In Ferris Bueller’s Day Off, as in every true 80’s movie, all of the adults are morons. Edward Rooney, school principal, is a classic obtuse clown, groveling, crawling on the ground, and getting bit in the ass by a dog for our amusement. He is perpetually fooled by the charismatic hero, but has enough temerity to follow his instincts to question and pursue his foe, though the chase ends ultimately in hilarious failure. The hero’s mother and father, archetypal cartoons of the era with padded shoulders and a strong jaw respectively, are even more gullible and naïve in the presence of their offspring. They see nothing but their own shadows as they conduct serious business in the brown urban world, away all day from their manicured suburban enclave. There are lesser grown up characters equally thwarted. The mind numbing teachers who lecture soporifically, invoking the hero’s name for the roll call of eternity. The mincing maître’d at a fancy French restaurant, who is bamboozled by a phony phone call and a funny voice impression.
Other characters walk the line between the cynicism of youth and an adult’s demand for justice. Ferris’s older sister Janey, played with seething precision by Jennifer Gray, is rewarded with the coveted car instead of a more useful computer but is deeply unpopular, and ends up succumbing to the charms of a proper outlaw in the waiting area of a police station. Perhaps most successfully, the parking garage attendants, who serve as this story’s Rosencrantz and Gildenstern, take a vintage Ferrari, aptly described as “so choice” during a mini monologue when Ferris breaks the fourth wall in soliloquy, on a jaunty joyride, nearly dooming the hypochondriac Cameron to a fate worse than death: the wrath of his cold, soul-dead father. The audience can elect to perceive the kitsch singer Wayne Newton, playing himself, as either outside the rules of the genre or, an entertainer, complicit in the adolescent charade.
At the film’s end, Cameron, the protagonist’s sidekick and protégée, has undergone a necessary transformation, but otherwise the band of merry pranksters is as they were in the beginning, exuberant and winning. The moral of the story? Innocence is experience. Middle age lobotomizes. That is no country for old men. FBDO is a picaresque tale swiftly told, with wit and light and laughter. You know who I still worry about, though, all these years later? Abe Froman, Sausage King of Chicago. Why didn’t he show up for lunch?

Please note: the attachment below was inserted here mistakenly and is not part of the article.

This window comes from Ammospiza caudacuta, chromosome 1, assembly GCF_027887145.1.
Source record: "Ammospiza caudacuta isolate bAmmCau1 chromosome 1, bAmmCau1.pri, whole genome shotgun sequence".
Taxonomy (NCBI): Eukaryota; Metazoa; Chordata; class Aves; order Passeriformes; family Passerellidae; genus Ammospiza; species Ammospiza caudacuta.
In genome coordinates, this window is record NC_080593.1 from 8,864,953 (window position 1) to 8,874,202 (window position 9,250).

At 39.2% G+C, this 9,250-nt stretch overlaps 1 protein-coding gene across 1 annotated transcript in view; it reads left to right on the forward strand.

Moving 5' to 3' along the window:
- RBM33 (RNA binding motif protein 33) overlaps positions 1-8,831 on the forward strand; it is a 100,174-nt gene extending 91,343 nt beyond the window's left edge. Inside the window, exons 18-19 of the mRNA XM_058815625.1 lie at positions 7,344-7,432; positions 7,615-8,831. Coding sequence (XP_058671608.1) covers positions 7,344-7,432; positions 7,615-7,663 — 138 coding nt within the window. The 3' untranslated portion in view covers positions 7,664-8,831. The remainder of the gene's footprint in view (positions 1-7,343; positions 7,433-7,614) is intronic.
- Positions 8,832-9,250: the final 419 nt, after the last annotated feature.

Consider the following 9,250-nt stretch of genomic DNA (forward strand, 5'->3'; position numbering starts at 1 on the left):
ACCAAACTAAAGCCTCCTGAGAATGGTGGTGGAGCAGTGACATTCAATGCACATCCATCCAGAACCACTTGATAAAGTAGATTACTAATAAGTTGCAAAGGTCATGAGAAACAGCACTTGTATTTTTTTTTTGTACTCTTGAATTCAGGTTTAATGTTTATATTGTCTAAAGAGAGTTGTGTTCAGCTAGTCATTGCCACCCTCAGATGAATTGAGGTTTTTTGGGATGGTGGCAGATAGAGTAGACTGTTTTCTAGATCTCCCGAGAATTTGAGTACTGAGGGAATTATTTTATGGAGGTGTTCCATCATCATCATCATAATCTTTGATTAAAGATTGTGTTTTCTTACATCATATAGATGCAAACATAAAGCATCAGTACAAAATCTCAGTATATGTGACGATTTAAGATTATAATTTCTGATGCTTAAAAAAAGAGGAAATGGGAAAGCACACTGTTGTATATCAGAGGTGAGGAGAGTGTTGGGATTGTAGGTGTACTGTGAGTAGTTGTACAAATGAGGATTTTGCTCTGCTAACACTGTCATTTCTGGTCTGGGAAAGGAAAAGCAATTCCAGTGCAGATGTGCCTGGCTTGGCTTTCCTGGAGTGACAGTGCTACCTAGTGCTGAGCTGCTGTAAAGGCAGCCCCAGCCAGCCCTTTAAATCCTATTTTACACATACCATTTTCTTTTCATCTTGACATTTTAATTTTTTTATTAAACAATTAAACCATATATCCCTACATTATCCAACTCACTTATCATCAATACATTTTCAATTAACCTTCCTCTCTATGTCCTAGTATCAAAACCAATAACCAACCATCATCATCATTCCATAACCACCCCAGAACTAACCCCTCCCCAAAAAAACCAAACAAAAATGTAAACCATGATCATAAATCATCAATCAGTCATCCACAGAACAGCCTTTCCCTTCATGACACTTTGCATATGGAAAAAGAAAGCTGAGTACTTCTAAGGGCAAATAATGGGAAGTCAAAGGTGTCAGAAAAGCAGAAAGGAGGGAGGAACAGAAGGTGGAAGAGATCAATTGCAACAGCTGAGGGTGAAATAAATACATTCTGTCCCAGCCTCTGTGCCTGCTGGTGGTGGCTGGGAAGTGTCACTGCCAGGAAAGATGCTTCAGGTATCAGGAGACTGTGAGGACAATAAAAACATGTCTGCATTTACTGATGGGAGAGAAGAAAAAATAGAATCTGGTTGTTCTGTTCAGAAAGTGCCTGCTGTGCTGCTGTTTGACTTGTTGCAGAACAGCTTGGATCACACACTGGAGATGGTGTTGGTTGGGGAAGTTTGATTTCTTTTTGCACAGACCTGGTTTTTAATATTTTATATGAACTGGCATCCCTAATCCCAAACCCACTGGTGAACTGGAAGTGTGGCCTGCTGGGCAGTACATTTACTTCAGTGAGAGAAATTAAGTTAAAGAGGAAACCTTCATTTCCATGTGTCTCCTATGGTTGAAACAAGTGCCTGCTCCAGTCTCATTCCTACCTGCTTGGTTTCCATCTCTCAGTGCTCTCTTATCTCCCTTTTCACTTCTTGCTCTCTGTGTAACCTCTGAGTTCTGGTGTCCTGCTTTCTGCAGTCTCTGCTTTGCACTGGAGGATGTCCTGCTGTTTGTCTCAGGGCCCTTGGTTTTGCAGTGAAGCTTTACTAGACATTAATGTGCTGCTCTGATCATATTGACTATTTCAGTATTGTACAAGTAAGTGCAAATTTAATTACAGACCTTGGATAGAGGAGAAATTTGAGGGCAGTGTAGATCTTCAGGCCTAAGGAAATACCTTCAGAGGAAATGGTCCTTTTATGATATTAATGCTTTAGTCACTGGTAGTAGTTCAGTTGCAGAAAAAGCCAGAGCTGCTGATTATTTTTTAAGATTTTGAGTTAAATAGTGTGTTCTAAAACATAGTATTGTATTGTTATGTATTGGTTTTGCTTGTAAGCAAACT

This garden-topped hot dog is a thing taken very seriously in the city of Chicago. Our regional food, like sports teams and rivalries roots us in a place, and you have to honor the ingredients and method of preparation, like you do Don Mattingly or the name of another, more contemporary player. Since I’m not getting to Chicago any time soon I had to take the hot dog into my own hands. (Don’t even.) A few things became clear during my extensive research process.
The hot dogs have to be all beef with a casing. They ought to be steamed. Nathan’s seems to be an acceptable substitute for Vienna Beef, the Chicago original. The usual condiments, mustard and relish are in there; the mustard should be of the bright yellow variety, French’s or some sort, and the relish sweet. In Chi-Town (I bet they love that there), the pickle relish is neon green but I think any jarred kind, as long as it’s sweet, stands up. There’s no ketchup, but instead fresh tomato. I took it upon myself to use a kind of small tomato because at this time of year large-format tomatoes are too mealy.
I found a good, refrigerated pickle and sliced it into quarters myself. The pickle should have the same snap as the dog. The indigenous sport peppers can be swapped out for pepperoncini, if that’s what you have. Celery salt is compulsory, so pick some up. You can always add it to tuna salad and bloody marys. And if you can’t find a poppy seed hot dog bun, make your own by brushing the buns with butter, sprinkling on the intoxicating seeds and baking, briefly.
Did I forget anything? I’m sure someone will let me know. Without further ado, my Second City Dog. The Windy Dog? The “You’re Getting a Hot Dog and You’re Getting A Hot Dog Oprah Dog?”
- 2 tablespoons butter, melted
- 4 hot dog buns
- 1 tablespoon poppy seeds
- 4 all-beef, skin-on hot dogs
- 4 dill pickle spears
- 1 cup grape tomatoes, quartered
- 2 tablespoons sweet relish
- Yellow mustard, to taste
- 1/2 cup white onion, diced
- 4 pickled sport peppers
- Sprinkle of celery salt
- Preheat oven to 350. Brush the hot side of the hot dog buns with melted butter, then sprinkle with poppy seeds. Bake 5 minutes.
- Steam hot dogs, about 5 minutes. Slap then in the buns. Then dress with remaining ingredients.
- Serve with a regional beverage and the small batch potato chips you can’t get anywhere else.